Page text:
Sorry for the tangential reply, but can someone explain why the backslash and pipe key comes in a U.S. and non-U.S. variety? Just morbid curiosity here. After learning about Han Unification I hold standards making bodies for all things “character” in very low esteem.
As I understand things, it’s because initially non-U.S. keyboard variations reused that key (and scancode) for other symbols in order to add things used in that locale that weren’t typically used in the U.S. Eventually, though, there was need/demand for the ‘\’ and ‘|’ characters in those layouts as well. In order to preserve compatibility they had to create a new scancode for it.
For example, if I switch my OS keyboard layout to one from the U.K. I get ‘#’ and ‘~’ for backslash and pipe (respectively). Those symbols got moved there because they put ‘£’ on shift-3 and ‘\’ on tilde. Other changes to a U.K. keyboard layout include putting double-quote on shift-2 and at-sign on shift-single-quote. Many of these “oddities” go back to national variations of physical keyboard layouts.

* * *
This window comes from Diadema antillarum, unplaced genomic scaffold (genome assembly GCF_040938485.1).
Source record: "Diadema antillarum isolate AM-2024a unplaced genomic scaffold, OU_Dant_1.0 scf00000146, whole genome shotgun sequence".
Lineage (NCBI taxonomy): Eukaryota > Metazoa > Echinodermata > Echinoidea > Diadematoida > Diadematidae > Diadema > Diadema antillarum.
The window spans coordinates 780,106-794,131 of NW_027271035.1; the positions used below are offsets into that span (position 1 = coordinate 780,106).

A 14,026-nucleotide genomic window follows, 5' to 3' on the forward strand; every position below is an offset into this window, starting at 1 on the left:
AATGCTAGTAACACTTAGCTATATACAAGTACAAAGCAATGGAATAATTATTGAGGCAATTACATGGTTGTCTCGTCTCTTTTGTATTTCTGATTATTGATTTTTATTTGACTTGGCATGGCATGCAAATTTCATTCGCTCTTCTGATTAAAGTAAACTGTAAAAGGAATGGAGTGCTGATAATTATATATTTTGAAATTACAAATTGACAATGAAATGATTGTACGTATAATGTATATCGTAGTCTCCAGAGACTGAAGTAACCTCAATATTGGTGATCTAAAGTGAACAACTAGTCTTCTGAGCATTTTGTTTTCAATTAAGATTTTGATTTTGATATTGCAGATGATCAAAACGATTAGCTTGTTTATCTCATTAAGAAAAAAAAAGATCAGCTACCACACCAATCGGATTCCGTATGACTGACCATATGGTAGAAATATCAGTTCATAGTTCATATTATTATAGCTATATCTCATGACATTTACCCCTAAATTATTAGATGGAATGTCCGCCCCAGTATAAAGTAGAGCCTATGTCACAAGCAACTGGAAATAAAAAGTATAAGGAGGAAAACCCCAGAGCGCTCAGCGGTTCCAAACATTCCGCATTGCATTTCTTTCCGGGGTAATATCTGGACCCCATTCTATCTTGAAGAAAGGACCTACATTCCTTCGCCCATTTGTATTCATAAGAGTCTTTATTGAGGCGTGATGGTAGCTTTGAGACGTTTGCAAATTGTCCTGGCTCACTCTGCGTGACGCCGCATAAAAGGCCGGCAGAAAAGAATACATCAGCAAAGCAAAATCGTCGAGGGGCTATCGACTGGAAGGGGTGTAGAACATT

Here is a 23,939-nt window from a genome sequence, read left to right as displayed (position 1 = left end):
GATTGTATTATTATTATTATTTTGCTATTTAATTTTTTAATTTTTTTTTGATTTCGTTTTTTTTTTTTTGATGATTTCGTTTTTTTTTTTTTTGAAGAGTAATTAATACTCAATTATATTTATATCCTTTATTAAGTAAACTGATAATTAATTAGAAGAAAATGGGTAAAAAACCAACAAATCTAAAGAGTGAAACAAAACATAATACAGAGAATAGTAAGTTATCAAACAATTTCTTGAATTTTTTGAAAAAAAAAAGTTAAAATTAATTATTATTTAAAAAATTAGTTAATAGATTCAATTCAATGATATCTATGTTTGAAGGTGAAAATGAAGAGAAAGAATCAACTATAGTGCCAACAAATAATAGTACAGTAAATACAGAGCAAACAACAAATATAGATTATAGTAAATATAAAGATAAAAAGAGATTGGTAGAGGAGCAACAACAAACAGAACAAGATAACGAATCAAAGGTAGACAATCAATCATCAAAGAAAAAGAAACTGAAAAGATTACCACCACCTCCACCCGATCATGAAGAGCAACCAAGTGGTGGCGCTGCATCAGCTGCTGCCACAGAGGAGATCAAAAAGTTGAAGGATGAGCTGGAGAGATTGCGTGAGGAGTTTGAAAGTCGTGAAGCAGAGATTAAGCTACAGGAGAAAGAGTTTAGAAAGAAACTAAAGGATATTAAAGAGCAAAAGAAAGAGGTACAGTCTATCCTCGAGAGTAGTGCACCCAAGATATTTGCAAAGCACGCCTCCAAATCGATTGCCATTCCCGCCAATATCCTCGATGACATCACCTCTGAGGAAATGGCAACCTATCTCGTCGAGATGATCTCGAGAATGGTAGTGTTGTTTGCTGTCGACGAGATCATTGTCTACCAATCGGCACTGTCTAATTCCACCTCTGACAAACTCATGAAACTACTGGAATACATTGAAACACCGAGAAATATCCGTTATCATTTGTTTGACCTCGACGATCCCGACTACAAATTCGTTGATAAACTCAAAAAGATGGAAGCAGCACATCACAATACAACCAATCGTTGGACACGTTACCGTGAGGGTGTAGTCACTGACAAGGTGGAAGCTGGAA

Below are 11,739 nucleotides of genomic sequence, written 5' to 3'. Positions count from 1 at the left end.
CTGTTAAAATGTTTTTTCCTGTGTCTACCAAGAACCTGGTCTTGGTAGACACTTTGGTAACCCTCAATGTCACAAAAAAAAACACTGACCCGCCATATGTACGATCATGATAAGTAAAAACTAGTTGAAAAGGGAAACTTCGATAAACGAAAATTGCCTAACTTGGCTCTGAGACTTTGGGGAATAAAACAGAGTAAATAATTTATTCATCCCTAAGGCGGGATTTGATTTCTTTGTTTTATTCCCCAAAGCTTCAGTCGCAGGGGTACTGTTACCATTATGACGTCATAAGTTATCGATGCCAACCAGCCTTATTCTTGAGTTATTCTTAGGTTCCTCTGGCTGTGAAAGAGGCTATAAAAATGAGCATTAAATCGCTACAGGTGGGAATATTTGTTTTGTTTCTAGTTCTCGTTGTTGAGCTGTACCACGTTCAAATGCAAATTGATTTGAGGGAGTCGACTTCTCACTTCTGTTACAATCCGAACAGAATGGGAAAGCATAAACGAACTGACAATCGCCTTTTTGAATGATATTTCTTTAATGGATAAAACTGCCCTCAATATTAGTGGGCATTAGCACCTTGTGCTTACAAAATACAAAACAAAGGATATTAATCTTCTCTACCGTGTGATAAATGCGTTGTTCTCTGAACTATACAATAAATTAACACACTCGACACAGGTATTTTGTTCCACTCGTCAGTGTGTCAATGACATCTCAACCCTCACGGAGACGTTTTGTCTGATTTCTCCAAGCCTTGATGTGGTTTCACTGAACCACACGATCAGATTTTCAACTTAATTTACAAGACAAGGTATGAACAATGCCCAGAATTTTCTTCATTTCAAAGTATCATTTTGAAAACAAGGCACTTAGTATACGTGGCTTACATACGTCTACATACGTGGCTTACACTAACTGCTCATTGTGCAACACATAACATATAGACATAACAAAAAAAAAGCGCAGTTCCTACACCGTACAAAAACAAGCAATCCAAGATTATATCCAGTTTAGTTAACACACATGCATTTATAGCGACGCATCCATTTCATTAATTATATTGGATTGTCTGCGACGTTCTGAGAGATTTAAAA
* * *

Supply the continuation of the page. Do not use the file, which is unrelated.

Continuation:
Edit: escape the single backslash so it displays - using another backslash, of course
Having an easy visual reference of the US layout printed on my keyboard for ~3 months has given me plenty of cause to contemplate how ridiculous the UK PC layout is.
Why shuffle half a dozen characters around, seemingly at random? Why put ' and " on different keys? What’s the history behind wasting half of a physical key on ¬, of all things? I’d really love to know what the original designer was thinking…
Originally there were many layouts, not just two. The UK ended up gravitating towards one standard, and the US to another. In the early days of ASCII, the UK repurposed the # code point for £, and the location stuck even after £ got its own code point and # was restored to the UK keyboard. That meant # had to go somewhere else, and so on and so on. And the locations of @ vs " were also nonstandard up until the 1980s. There was originally another common keyboard trope where @ was on a key by itself to the right of P. Have a scroll through some of these gems: https://www.pcworld.com/article/139100/the_10_worst_pc_keyboards_of_all_time.html